A recent legal decision may trigger the start of a controversial bond-buying program in Europe. Professor Alex Callinicos, European and International Studies, commented that the impact of the ruling on Europe’s political climate could be valuable. Professor Callinicos further commented that ‘the deterioration of the situation, both economically and politically, in Europe is not going particularly slowly. Particularly the political deterioration’.

Is there no end to Rio’s cycle of violence?

France24 14th January 2015

As Brazil remains one of the most violent countries in the world, this feature looks at the problems associated with an increasingly corrupt police force. Professor Anthony Pereira, Brazil Institute, commented that ‘police violence in the state of Rio is the highest in the whole country…some of these networks of violence and corruption are very deeply rooted’.

Mock MRI scanner for little fidgeters

Evening Standard 14th January 2015

A mock scanner inflated like a bouncy castle is being used by King's on children scared of entering a real MRI scanner. The university hopes that the scanner will improve data and save the NHS money.

Nothing is simulated on placement and patients show you what matters

Nursing Standard 14th January 2015

King's Nursing student Nitika Sharma has written a piece on the pressures put on them on placements and the limitations of being a student. She wrote: 'What students cannot learn in the classroom is how overwhelming it feels when patients look to you for answers, or refer to you as 'nurse'.'

How much is too much breast screening?

British Medical Journal 14th January 2015

Article looking at how the government is pushing on with a giant trial of extended breast screening, despite serious concerns that women are not being fully informed of the risks. Professor Susan Bewley, Complex Obstetrics, commented on the revised protocol for breast cancer screening. She said: 'It is a randomised controlled clinical trial without a statistical plan or proper consent.'

GPs are reluctant to talk about obesity

Times 13th January 2015

Researchers at King’s have found that GPs are ignoring obesity, with up to four in five obese patients never being spoken to about it. The study analysed the records of tens of thousands of patients and found little sign of any attempt by their doctors to tackle their weight problem in 80 per cent of cases.

Significance of Sri Lanka's new government for China and India

BBC Radio 4 Business Matters 13th January 2015

As a new era begins in Sri Lanka, both China and India will be looking closely at how the new regime will change its priorities. Professor Harsh V Pant, Defence Studies, was interviewed on whether Beijing would be worried about what is next to come in Colombo. He said: 'I think they would like to understand what happened. But Beijing has been traditionally very quick on its feet in terms of regime changes and very quick to adapt.'

Charlie Hebdo attack: is France’s counter-terrorism model still the example to follow?

Telegraph 13th January 2015

Dr Frank Foley, War Studies, has written an article looking at the French approach to countering terrorism. Whilst in the past France developed a reputation as Europe’s 'counterterrorist powerhouse', Dr Foley argues that France's approach is in need of a reassessment. He wrote: 'France no longer appears to offer a model of successful counterterrorism – and not just because of last week’s attacks in Paris. French jihadists have carried out three significant terrorist attacks in the last three years in France and Belgium.'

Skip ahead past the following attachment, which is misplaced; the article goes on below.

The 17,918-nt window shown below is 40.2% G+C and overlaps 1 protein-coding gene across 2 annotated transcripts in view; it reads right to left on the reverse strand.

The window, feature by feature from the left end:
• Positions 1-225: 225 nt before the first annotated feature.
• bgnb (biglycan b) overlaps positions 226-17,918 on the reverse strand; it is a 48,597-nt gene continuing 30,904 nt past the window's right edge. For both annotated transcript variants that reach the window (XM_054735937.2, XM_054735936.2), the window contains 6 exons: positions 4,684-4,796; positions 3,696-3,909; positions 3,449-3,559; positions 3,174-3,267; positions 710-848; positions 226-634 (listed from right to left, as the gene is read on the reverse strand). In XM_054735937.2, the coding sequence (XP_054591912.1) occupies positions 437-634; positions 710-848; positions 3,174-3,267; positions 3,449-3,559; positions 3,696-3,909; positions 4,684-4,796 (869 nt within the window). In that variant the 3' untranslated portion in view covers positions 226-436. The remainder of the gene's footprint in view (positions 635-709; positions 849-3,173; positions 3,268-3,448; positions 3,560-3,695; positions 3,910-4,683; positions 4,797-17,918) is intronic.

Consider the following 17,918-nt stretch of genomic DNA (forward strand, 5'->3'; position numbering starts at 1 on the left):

Far-right blame game distracts from France’s underlying divisions

The Huffington Post 13th January 2015

The attacks in Paris have brought about increased attention to the widening social and political divides in France. Professor Anand Menon, Department of European and International Studies, comments on the increased gulf between employed and unemployed following the 2008 financial crisis: ‘There is a growing division between the economic insiders and outsiders’.

How can we avoid losing more wars? Start by putting somebody in charge of them

Foreign Policy 13th January 2015

‘No one is in charge of our wars’ warns Christopher Kolenda, Department of War Studies. Mr Kolenda states that whilst generals are in charge of warfare – fighting and killing – they are not in charge of ‘war’, something that encompasses far more than warfare and calls for urgent reform. ‘The United States will also need to develop an interagency strategic doctrine and educational system that creates a common set of strategic concepts, terminology, and professional standards. We need to prepare senior officials for the awesome responsibility for waging war. Our current system has failed to do so.’

Counter terrorism plans

Sky News 12th January 2015

David Cameron has been meeting his intelligence and security chiefs to make sure the country is prepared for a similar attack to Paris. Dr John Gearson, War Studies, was interviewed on the capabilities of the security service. He said: 'We are talking about thousands of people in France and the UK who potentially might be of interest. It is beyond the resources we have to be monitoring all of their telephone conversations and internet traffic, and crucially, reading the content of what they're doing on the internet.'

Video of Paris gunman raises questions of affiliations

Daily Mail 12th January 2015

A video emerged on Sunday of one of the Paris gunmen pledging allegiance to the Islamic State group, despite his two fellow militants claiming to be from al-Qaida, its rival organisation. Professor Peter Neumann, International Centre for the Study of Radicalisation, commented: 'If anything, the most likely scenario is that there was some sort of playing off each other. Maybe — if there was synchronizing — it happened at the grassroots level.'